ACWWA Youth Outreach

Are you interested in promoting the importance of water in local schools?   We would love to feature classroom work on our website, in our magazine “Go With the Flow” and in our annual calendar.


ACWWA can help by providing resources such as books and DVD in our Section Library which can be signed out for free.  Be sure to check the Consumer/Youth Education category.


If you are brave enough to visit the classroom, here is some suggested presentation content:

  • Introduction – Introduce yourself (where you work, your schooling) and explain why water is important to you. 

  • Short discussion of water related topics (drinking water, waste water and storm water).  Each of those can be expanded into many topics.

  • Short discussion on who water affects and who works with water (kids, adults, operators, politicians, engineers, technologists, scientists, etc.).

  • Q/A to find out what the kids have learned and done at school.

  • Game – using the questions in the book, divide the class into two teams and do a Q/A game to ask questions. 


So check in with teachers and see if they would like to enhance their water education material!


We are here to help if you are interested!

Water Cycle

During the Weather unit in Science, the Grade 5s from Dana Grant's 5/6 split class at Caldwell Road Elementary School in Cole Harbour learned about the water cycle. As two-eyed seeing is important to understanding the world around them, they wanted to reflect the Mi'kmaw culture and Indigenous ways of being in their artwork.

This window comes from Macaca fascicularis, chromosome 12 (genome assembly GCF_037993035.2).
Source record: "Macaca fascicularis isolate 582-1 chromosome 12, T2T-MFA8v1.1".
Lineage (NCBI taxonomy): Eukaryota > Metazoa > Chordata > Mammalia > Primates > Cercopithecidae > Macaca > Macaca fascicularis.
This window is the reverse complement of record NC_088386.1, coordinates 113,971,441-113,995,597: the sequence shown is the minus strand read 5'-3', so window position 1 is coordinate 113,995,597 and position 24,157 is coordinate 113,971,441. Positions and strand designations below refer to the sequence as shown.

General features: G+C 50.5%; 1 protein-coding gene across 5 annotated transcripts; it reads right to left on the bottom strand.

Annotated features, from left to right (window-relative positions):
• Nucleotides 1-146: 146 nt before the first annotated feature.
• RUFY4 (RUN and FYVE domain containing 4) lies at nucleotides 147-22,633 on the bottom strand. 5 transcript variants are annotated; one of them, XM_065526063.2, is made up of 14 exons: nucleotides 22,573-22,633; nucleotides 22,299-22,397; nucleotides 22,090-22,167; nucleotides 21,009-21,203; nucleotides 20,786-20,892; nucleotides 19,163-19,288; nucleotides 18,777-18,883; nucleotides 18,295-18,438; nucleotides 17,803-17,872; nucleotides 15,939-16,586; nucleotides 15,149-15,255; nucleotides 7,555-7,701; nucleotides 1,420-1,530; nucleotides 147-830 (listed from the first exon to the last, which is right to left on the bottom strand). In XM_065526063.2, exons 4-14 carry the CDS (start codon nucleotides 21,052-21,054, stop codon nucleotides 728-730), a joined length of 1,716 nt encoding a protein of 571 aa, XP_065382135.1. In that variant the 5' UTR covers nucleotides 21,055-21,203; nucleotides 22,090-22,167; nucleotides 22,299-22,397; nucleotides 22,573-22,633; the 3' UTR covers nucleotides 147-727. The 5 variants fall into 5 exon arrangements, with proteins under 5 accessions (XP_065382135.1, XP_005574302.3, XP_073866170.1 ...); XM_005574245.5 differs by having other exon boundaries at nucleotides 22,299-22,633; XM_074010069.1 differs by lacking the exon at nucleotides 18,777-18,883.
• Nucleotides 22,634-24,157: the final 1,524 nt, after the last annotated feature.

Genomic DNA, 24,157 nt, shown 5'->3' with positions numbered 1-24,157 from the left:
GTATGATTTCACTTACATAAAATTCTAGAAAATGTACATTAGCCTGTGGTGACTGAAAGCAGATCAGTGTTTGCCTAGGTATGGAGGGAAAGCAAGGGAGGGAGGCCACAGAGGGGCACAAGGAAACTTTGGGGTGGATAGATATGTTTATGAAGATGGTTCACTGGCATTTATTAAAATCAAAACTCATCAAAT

The Grade 5s were excited to learn that their art piece was printed in the ACWWA Go With the Flow magazine as well as made a permanent display in the Membertou Convention Center museum in the  fall of 2018.


The elders at the front of the poster were placed on the red for our Mi'kmaw heritage. Each elder was designed by a Grade 5 student; they symbolize the elders watching over and protecting the environment.   The background will honour Mi'kmaw culture with silhouettes of a wigwam, wildlife and nature along with a birch-bark canoe in the river and a medicine wheel hanging from a tree while showing the water cycle in the centre. 




Wellfield Protection Program

Mme Chapman-Ross' Grade 8 French Immersion class at Harry Miller Middle School (Rothesay, NB) has been learning about the Wellfield Protection Program.  As part of their program, they learned about the importance of water and about aquifers.  The students had to build models of aquifer and make posters about how to support our water systems instead of polluting them.  They were tasked to answer the following questions:

1.       Why is water important?

2.       How can you conserve water?

3.       How does water affect your daily lives?


Below are some of the posters and models that they completed.